A thumping 4-2 win for Spurs over Leeds United however ensured Tottenham’s safety and consigned Chelsea to the drop to the old Second Division. Chelsea spent two seasons in the second tier, before returning to the top flight after finishing as runners up of the old Second Division in 1976/77, passing them on the way down however would be Spurs, who ended that same season rock bottom of the Old First Division. The end of Chelsea’s first season back in the top tier saw the Blues finish sixteenth and avoid relegation by four points. Spurs however returned at the first attempt with a +9 goal difference over Brighton and Hove Albion.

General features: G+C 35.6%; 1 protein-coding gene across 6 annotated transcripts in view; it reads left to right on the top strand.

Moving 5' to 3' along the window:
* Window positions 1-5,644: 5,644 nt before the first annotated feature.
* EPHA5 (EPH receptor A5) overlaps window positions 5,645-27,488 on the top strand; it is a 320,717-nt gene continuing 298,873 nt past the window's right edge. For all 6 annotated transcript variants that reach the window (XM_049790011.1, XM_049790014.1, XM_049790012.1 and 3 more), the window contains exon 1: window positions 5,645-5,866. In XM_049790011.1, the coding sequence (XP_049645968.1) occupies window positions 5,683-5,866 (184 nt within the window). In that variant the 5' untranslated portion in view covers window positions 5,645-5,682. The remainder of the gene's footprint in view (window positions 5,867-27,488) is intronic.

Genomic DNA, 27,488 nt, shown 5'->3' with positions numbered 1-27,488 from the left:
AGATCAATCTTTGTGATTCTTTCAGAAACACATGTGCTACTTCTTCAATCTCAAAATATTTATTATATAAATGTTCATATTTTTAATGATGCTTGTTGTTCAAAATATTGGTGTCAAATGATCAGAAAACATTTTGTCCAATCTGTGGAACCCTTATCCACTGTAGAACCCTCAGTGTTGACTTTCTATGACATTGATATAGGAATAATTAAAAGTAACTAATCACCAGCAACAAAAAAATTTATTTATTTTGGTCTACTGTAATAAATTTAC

The first meeting between the two sides in over three years occurred three games into the 1978/79 season in late August at White Hart Lane. Five days prior, White Hart Lane saw a tickertape reception for Argentinian World Cup winners Ossie Ardiles and Ricky Villa, though Aston Villa spoiled the party with a 1-4 thumping for Spurs. Tottenham were now managed by Keith Burkinshaw, while Chelsea were now managed by Ken Shellito. The Argentinian effect (and another tickertape welcome) as well as the long awaited return of this London derby swelled the gate to 40,632. Spurs went two ahead with goals from Gerry Armstrong and John Duncan created by assists from both Argentinian players. Two goals for Kenny Swain however drew Chelsea level for a 2-2 draw.